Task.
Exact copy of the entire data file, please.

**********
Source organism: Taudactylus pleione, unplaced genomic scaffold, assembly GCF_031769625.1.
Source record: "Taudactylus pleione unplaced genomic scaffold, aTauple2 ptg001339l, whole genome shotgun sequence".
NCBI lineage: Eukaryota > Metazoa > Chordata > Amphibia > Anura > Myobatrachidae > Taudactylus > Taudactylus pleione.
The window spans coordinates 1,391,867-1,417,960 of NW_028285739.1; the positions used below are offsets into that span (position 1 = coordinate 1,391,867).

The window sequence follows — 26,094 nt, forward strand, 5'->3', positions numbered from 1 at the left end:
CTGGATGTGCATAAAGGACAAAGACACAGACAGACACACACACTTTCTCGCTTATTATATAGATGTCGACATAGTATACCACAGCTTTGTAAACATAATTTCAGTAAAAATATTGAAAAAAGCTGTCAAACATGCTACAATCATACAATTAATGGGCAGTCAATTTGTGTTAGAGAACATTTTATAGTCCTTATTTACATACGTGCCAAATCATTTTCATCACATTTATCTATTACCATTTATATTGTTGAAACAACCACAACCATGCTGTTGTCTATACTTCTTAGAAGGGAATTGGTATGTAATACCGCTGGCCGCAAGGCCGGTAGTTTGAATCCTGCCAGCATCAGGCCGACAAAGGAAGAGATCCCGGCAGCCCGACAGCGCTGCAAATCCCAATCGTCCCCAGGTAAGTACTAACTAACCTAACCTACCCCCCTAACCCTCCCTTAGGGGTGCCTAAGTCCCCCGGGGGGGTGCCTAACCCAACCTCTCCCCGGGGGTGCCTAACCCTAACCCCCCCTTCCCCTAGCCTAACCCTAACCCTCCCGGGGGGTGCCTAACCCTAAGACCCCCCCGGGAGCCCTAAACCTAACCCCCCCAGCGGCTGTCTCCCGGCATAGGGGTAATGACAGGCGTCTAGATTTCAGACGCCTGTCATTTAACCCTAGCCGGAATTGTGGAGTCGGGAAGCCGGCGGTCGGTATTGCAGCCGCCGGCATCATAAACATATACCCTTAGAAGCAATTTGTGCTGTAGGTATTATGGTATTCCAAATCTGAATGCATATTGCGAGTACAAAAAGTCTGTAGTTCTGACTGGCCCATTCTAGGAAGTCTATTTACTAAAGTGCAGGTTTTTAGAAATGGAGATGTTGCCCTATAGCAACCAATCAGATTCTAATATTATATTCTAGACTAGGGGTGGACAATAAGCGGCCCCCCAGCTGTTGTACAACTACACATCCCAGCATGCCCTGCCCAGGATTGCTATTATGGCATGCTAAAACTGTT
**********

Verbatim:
Source organism: Taudactylus pleione, unplaced genomic scaffold, assembly GCF_031769625.1.
Source record: "Taudactylus pleione unplaced genomic scaffold, aTauple2 ptg001339l, whole genome shotgun sequence".
NCBI lineage: Eukaryota > Metazoa > Chordata > Amphibia > Anura > Myobatrachidae > Taudactylus > Taudactylus pleione.
The window spans coordinates 1,391,867-1,417,960 of NW_028285739.1; the positions used below are offsets into that span (position 1 = coordinate 1,391,867).

The window sequence follows — 26,094 nt, forward strand, 5'->3', positions numbered from 1 at the left end:
CTGGATGTGCATAAAGGACAAAGACACAGACAGACACACACACTTTCTCGCTTATTATATAGATGTCGACATAGTATACCACAGCTTTGTAAACATAATTTCAGTAAAAATATTGAAAAAAGCTGTCAAACATGCTACAATCATACAATTAATGGGCAGTCAATTTGTGTTAGAGAACATTTTATAGTCCTTATTTACATACGTGCCAAATCATTTTCATCACATTTATCTATTACCATTTATATTGTTGAAACAACCACAACCATGCTGTTGTCTATACTTCTTAGAAGGGAATTGGTATGTAATACCGCTGGCCGCAAGGCCGGTAGTTTGAATCCTGCCAGCATCAGGCCGACAAAGGAAGAGATCCCGGCAGCCCGACAGCGCTGCAAATCCCAATCGTCCCCAGGTAAGTACTAACTAACCTAACCTACCCCCCTAACCCTCCCTTAGGGGTGCCTAAGTCCCCCGGGGGGGTGCCTAACCCAACCTCTCCCCGGGGGTGCCTAACCCTAACCCCCCCTTCCCCTAGCCTAACCCTAACCCTCCCGGGGGGTGCCTAACCCTAAGACCCCCCCGGGAGCCCTAAACCTAACCCCCCCAGCGGCTGTCTCCCGGCATAGGGGTAATGACAGGCGTCTAGATTTCAGACGCCTGTCATTTAACCCTAGCCGGAATTGTGGAGTCGGGAAGCCGGCGGTCGGTATTGCAGCCGCCGGCATCATAAACATATACCCTTAGAAGCAATTTGTGCTGTAGGTATTATGGTATTCCAAATCTGAATGCATATTGCGAGTACAAAAAGTCTGTAGTTCTGACTGGCCCATTCTAGGAAGTCTATTTACTAAAGTGCAGGTTTTTAGAAATGGAGATGTTGCCCTATAGCAACCAATCAGATTCTAATATTATATTCTAGACTAGGGGTGGACAATAAGCGGCCCCCCAGCTGTTGTACAACTACACATCCCAGCATGCCCTGCCCAGGATTGCTATTATGGCATGCTAAAACTGTT